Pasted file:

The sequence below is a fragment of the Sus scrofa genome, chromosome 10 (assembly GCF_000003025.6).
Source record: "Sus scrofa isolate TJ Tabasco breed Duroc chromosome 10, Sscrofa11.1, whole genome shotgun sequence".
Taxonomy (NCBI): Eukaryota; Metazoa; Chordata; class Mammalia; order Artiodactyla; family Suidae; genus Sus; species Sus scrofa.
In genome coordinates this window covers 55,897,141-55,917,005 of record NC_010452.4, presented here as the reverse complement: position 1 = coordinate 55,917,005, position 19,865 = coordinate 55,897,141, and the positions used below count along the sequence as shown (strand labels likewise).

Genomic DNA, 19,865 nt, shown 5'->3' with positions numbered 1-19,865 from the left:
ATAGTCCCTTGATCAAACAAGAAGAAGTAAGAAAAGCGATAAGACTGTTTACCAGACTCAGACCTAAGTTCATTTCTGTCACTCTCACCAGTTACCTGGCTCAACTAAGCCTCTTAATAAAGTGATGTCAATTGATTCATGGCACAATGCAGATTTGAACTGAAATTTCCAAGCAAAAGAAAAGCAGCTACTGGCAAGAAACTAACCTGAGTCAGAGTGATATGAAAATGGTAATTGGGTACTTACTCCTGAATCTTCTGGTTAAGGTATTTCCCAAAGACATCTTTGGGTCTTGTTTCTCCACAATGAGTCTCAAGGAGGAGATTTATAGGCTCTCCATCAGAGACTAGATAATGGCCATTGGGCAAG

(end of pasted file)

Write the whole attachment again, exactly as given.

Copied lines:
The sequence below is a fragment of the Sus scrofa genome, chromosome 10 (assembly GCF_000003025.6).
Source record: "Sus scrofa isolate TJ Tabasco breed Duroc chromosome 10, Sscrofa11.1, whole genome shotgun sequence".
Taxonomy (NCBI): Eukaryota; Metazoa; Chordata; class Mammalia; order Artiodactyla; family Suidae; genus Sus; species Sus scrofa.
In genome coordinates this window covers 55,897,141-55,917,005 of record NC_010452.4, presented here as the reverse complement: position 1 = coordinate 55,917,005, position 19,865 = coordinate 55,897,141, and the positions used below count along the sequence as shown (strand labels likewise).

Genomic DNA, 19,865 nt, shown 5'->3' with positions numbered 1-19,865 from the left:
ATAGTCCCTTGATCAAACAAGAAGAAGTAAGAAAAGCGATAAGACTGTTTACCAGACTCAGACCTAAGTTCATTTCTGTCACTCTCACCAGTTACCTGGCTCAACTAAGCCTCTTAATAAAGTGATGTCAATTGATTCATGGCACAATGCAGATTTGAACTGAAATTTCCAAGCAAAAGAAAAGCAGCTACTGGCAAGAAACTAACCTGAGTCAGAGTGATATGAAAATGGTAATTGGGTACTTACTCCTGAATCTTCTGGTTAAGGTATTTCCCAAAGACATCTTTGGGTCTTGTTTCTCCACAATGAGTCTCAAGGAGGAGATTTATAGGCTCTCCATCAGAGACTAGATAATGGCCATTGGGCAAG